“When the conditions are right, live things creep up. The author does not need to airlift them in. No need to insert your own opinion here, something symbolic over there. The most potent meaning arises indigenously. It looks like earth, like mud, like a log. The more your eyes discern the particulars of the physical world and its inhabitants, the more meaningful your work becomes. This is the meaning that, when it’s laid dormant in the mind long enough, strikes with devouring force.”

  • adapted from Writing Past Dark, by Bonnie Friedman

The Best Way Writers Let Go & Get to Work

“…life does not move in the same way as a group of clouds;
From your work, you will be able one day to gather yourself.”

– Miguel de Unamuno (1864-1936), trans. Robert Bly

And what is our work?

The great Spanish writer and poet Unamuno said “sowing yourself.”

“Throw yourself like seed as you walk, and into your own field,” he says, “don’t turn your face for that would be to turn it to death.” In other words, pay attention, “and do not let the past weigh down your motion.”

***

The rain finally arrived last night. It had threatened all yesterday but skirted around us until it finally fell. Like it thought about it and finally decided there was nothing for it and let go.

I’ve always liked that phrase, “nothing for it.” With some things, there’s simply no remedy.

Sometimes, you just have to accept and let go.

The storm will soon pass and be nothing like the southeast the last couple weeks. But all gratitude to God, it’ll help with the fires.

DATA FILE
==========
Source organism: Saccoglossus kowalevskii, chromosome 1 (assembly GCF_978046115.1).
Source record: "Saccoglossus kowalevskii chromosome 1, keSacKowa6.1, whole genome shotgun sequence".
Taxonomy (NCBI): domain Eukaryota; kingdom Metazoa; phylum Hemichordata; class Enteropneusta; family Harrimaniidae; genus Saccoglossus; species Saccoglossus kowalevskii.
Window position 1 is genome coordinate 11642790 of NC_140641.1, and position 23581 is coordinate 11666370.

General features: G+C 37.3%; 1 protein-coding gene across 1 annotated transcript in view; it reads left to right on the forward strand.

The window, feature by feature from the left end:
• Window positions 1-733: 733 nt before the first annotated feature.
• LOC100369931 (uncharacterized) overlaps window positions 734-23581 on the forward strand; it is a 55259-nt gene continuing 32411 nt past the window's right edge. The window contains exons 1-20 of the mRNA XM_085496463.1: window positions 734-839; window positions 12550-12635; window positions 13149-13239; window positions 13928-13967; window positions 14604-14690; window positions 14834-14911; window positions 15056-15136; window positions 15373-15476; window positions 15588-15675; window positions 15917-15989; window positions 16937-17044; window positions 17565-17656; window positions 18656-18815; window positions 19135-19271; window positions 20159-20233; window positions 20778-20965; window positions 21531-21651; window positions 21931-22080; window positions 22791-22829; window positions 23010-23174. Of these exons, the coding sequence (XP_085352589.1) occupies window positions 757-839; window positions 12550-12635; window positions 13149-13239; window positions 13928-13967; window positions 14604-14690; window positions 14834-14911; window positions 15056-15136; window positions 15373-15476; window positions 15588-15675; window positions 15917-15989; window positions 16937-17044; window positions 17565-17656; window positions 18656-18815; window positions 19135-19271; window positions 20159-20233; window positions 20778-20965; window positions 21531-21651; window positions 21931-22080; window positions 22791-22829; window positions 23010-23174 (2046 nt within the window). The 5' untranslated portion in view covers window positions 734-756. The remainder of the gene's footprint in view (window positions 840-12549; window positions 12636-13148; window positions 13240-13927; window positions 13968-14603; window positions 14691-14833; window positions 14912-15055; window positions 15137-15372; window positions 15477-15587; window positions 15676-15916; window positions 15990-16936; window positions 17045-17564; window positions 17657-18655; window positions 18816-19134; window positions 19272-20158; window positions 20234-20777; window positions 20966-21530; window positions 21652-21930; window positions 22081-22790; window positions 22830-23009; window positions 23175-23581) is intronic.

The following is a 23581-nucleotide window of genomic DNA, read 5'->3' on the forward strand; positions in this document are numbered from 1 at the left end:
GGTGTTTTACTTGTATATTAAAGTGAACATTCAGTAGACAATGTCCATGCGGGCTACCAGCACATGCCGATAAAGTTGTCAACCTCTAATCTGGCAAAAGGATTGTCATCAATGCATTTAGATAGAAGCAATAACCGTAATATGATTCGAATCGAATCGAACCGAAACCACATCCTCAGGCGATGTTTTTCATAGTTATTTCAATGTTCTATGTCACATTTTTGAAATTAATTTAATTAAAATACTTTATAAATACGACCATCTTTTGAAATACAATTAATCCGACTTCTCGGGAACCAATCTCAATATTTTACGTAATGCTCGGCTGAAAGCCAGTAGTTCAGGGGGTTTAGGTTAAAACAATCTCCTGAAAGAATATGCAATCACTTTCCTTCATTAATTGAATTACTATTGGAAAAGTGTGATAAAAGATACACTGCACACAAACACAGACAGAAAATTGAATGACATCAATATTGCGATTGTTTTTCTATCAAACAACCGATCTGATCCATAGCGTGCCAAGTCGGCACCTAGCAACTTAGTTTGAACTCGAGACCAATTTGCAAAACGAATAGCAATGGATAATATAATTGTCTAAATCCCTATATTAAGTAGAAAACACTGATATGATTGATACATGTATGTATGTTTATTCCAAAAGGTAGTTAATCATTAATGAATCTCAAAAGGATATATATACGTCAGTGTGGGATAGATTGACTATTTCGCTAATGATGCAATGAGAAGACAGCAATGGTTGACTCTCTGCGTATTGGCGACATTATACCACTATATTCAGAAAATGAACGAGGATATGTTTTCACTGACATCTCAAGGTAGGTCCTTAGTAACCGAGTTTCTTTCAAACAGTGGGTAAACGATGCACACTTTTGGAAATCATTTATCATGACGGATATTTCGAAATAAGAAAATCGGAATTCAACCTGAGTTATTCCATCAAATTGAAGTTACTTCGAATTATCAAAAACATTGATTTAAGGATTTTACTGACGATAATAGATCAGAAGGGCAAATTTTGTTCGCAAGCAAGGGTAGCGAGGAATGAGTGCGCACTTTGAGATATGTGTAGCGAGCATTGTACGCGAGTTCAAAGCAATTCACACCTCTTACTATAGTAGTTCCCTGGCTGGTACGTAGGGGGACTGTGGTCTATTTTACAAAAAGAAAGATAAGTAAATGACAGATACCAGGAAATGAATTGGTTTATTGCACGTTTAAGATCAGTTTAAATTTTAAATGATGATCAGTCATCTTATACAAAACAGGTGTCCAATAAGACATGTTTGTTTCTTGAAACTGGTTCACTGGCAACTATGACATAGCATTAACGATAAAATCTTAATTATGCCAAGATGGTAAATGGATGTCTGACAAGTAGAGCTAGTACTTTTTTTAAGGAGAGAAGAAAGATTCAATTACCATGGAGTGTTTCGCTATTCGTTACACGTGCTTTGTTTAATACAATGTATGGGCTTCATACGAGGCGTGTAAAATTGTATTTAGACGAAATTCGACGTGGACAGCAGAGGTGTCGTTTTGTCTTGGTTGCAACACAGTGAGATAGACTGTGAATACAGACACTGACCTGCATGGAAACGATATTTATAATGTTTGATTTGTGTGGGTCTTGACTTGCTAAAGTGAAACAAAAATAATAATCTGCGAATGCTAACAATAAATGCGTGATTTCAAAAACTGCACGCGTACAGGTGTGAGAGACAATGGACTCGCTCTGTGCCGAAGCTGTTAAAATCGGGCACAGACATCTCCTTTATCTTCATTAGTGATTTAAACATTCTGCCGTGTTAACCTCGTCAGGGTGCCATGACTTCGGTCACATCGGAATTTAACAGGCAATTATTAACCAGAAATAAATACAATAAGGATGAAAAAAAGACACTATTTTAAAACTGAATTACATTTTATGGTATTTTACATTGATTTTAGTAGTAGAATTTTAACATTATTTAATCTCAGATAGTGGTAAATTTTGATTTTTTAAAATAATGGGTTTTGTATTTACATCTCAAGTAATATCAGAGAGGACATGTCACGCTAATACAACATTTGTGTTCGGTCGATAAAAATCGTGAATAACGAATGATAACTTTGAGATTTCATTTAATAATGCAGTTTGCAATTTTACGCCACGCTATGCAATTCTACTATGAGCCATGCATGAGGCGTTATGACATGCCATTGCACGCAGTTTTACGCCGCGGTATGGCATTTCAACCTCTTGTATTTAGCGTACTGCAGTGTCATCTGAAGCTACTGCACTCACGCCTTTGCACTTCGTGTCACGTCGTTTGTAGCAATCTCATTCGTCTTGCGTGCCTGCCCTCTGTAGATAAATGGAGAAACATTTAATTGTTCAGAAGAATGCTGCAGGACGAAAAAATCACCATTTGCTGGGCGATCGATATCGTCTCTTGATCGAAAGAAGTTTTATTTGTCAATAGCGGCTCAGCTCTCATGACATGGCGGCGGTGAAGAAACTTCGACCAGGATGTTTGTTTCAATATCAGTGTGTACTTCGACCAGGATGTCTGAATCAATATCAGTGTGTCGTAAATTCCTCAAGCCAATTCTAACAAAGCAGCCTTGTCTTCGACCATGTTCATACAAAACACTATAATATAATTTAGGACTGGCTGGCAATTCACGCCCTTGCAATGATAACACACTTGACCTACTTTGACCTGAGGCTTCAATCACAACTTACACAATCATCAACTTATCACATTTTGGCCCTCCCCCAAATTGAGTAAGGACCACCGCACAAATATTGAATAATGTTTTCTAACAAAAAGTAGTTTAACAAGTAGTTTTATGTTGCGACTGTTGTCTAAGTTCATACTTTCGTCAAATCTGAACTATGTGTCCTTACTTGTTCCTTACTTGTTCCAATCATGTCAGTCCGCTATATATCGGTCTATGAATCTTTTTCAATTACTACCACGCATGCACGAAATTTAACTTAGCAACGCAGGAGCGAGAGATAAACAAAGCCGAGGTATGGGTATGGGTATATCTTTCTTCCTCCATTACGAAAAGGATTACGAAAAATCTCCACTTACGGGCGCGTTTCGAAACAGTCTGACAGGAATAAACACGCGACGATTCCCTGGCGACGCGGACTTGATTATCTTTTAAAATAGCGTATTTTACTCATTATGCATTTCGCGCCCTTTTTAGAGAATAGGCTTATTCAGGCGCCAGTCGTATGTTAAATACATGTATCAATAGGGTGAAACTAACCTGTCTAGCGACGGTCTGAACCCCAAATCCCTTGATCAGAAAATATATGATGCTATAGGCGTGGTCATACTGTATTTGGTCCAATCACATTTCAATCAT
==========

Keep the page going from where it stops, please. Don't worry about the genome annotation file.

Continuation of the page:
And like the rain, our work is to let go and get on with sowing ourselves into others’ lives.

Forget the past. Don’t let yourself get distracted. Rather than pointing fingers, or trying to figure out who’s deserving, or how best to rebalance others’ perspectives, we have to simply get to work. There’s no one inferior or superior. Everyone is in need.

The superior way is letting go of your perspective and taking someone else’s.

That’s what writers are: apprentices forever trying to master that skill. Get out of your own limited, inferior point of view and into another’s. That’s the essence of good storytelling. Even before Jesus told stories to teach lessons, stories’ lessons taught him. Stories are how humans make meaning of life. Imagine yourself in another situation and body and your perspective is changed.

Spiritual mastery is a heart humbled by a broadened perspective.

The inferior life is the unenlightened heart. It isn’t joyful because it isn’t at its true work of letting go and sowing into others. It believes lies about its own superiority, typically based in external circumstances.

Imagine if compulsory blood tests revealed the truth of all lineage through DNA’s undeniable story. When truth was known, there’d be no basis for the lie of supremacy.

***

As fall arrives, we begin making changes. We break out the warmer sheets and fans and air conditioners are replaced with space heaters. Nature forces us all to change. We have little choice; the weather chooses for us. No one escapes it, the inevitable. Our only choice is to prepare. The superior choice isn’t resisting but preparing well.

Truth is unchanging. All we can do is respond to it well, allow it, even welcome it. For writers, allowing life, receiving and not getting bent out of shape by life is part of the work of sowing. Forced to change, respond, prepare, if we’ll accept and focus on preparing well, we’ll see we’re also given more life to capture. And our chance to write will come if we can choose to be patient, let go, and let it rain.

One day, you will be able to gather yourself.

For the higher purpose,

Mick

The 8th Question Expanded–Believability